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What makes Masahiro Tanaka better on extra rest?

A major storyline in 2016 has been Masahiro Tanaka's significantly better numbers with extra rest, but what specifically is causing the disparity?

Brad Penner-USA TODAY Sports

Joe Girardi is getting tired of hearing about Masahiro Tanaka's improved performance on extra rest, a recurring storyline throughout the 2016 season. In an interview a couple of weeks ago, Girardi was asked about Tanaka's rest-based splits and essentially responded with the shrug face emoji, according to NJ.com.

With the occasional rumor of a six-man rotation, the feeling is that if it were feasible, the Yankees would have done it already. Still, the inevitability of short rest outings for Tanaka is worrisome. According to Baseball Reference, the Yankees' ace has a 5.33 ERA on four days of rest, and a 1.70 ERA on five or more days in 2016.

So why does Masahiro Tanaka do so much better with an extra day of rest? The easy answer would be to point to the partially torn UCL in his throwing arm. Tanaka has said in interviews that he feels fine, and is backing it up on the field. Hopefully, we are past the "should've gotten Tommy John surgery" narrative. Also, he actually pitched better on less rest in 2015, with a bone spur in his right elbow.

Mechanically, Tanaka appears to be remarkably consistent. Looking at pitch-by-pitch Statcast and Pitch F/X data, his velocity, release points, spin rate, and extension are all pretty similar regardless of rest. The only noticeable difference is his differing pitch selection:

Pitch Type

4 Days Rest %

5 Days Rest %

6 Days Rest %

CU

5.24%

4.67%

5.54%

FC

10.22%

7.88%

6.93%

FF

3.28%

1.31%

5.26%

FS

30.67%

29.64%

36.57%

SI

21.63%

25.84%

24.93%

SL

28.96%

30.66%

20.78%

With more rest, he tends to use his splitter a bit more, opting for his slider more often with less rest. The difference is still pretty small though, so it could be more of a function of facing more predominantly right-handed lineups on less rest. It could also be because his splitter command is worse on short rest, looking at FanGraphs' Pitch Values metric. On four days rest, his splitter has been worth 0.9 runs above average, compared to 8.2 RAA on five or more days. To be fair though, his slider and sinker also have worse pitch value scores on four days of rest.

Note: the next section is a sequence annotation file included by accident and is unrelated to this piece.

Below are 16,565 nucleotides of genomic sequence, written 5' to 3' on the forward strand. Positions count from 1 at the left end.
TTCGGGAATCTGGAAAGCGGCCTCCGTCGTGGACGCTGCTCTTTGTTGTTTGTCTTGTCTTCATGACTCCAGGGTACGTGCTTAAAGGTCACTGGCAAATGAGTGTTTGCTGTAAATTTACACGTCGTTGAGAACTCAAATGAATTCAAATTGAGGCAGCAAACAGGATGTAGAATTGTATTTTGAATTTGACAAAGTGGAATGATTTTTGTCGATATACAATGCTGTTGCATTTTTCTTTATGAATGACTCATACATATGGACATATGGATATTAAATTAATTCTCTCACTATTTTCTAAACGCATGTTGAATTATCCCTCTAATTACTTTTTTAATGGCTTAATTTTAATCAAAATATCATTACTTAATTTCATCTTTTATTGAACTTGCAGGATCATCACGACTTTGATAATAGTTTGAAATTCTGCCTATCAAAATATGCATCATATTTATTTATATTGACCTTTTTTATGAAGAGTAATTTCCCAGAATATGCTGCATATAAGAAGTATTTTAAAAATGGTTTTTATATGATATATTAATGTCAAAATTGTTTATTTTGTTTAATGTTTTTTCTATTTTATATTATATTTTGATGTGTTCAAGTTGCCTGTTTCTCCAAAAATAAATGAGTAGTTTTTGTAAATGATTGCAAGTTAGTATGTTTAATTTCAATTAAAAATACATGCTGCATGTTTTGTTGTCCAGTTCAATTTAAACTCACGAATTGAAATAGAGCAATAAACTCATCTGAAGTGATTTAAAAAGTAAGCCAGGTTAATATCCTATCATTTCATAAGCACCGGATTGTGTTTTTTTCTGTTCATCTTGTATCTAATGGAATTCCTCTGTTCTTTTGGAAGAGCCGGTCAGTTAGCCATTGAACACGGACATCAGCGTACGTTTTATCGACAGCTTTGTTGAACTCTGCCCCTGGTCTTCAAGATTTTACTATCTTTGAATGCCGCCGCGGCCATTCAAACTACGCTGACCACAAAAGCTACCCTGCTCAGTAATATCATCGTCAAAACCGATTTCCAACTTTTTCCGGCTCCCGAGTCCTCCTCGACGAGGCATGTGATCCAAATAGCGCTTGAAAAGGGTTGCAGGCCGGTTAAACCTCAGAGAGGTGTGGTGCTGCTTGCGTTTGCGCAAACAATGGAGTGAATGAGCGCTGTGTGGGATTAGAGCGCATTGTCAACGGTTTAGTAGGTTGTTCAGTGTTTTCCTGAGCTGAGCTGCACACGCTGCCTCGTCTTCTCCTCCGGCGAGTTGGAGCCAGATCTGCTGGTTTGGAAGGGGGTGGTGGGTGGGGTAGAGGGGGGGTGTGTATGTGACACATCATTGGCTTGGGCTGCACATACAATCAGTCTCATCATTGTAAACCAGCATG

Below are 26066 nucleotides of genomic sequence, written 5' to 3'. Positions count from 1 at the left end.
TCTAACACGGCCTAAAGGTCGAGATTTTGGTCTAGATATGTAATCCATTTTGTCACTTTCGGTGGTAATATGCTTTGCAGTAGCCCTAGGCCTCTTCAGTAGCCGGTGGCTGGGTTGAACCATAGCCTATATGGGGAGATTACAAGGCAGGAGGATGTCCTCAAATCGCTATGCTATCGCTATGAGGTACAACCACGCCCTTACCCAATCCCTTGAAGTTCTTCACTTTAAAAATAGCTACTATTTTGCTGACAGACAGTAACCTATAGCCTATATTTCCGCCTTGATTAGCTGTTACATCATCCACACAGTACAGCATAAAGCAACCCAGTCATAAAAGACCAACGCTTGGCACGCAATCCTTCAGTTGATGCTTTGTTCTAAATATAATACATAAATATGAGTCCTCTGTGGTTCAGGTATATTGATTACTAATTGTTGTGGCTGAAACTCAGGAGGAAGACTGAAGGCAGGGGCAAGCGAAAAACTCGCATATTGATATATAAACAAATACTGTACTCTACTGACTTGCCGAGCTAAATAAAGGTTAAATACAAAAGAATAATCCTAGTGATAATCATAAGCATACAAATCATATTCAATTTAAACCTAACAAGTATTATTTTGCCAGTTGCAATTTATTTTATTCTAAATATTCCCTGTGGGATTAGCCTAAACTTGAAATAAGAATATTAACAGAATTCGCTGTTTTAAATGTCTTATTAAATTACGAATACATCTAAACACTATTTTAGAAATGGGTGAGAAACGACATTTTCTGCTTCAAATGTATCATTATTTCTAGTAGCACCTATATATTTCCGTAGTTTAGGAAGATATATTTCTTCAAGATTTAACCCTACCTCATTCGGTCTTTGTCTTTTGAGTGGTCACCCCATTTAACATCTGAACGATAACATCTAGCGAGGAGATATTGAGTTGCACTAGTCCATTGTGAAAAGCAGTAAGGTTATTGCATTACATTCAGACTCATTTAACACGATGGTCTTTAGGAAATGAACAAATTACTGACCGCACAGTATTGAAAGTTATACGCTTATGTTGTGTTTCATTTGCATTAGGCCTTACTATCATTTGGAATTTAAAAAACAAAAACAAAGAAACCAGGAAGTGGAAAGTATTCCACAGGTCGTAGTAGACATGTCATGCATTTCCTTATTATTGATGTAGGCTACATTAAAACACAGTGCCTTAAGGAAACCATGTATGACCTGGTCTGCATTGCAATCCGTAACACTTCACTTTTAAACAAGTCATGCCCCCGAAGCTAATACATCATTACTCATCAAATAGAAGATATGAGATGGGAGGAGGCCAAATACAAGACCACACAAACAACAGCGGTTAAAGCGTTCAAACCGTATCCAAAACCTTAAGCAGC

His peripheral stats also seem to point to the idea that he is just somehow better with extra rest:

Rest

IP

FIP

K/9

BB/9

HR/9

LOB%

WHIP

4 Days

49.0

4.40

6.98

1.84

1.47

58.8%

1.388

5+ Days

74.0

2.57

7.54

1.58

0.36

84.4%

0.892

After getting burned by home runs for most of last year, he has actually done a great job of keeping the ball in the yard with extra rest. He also is much better at stranding runners, which could suggest issues out of the stretch on short rest. His significantly lower WHIP suggests that he has also been better at keeping runners off the basepaths in the first place.

Looking at the numbers, it is difficult to explain how Tanaka is better with extra rest without saying "He just is." His similar mechanics and strikeout and walk numbers suggest that things could even out over a larger sample size. Things like his left-on-base percentage could smooth over after more starts, especially considering his highly touted competitive streak. Keep in mind, Tanaka was actually better with less rest in 2015. For now, the Yankees will have to hope their ace can find a way to be more consistent.

*Data is courtesy of FanGraphs, Baseball Savant, and Baseball Reference.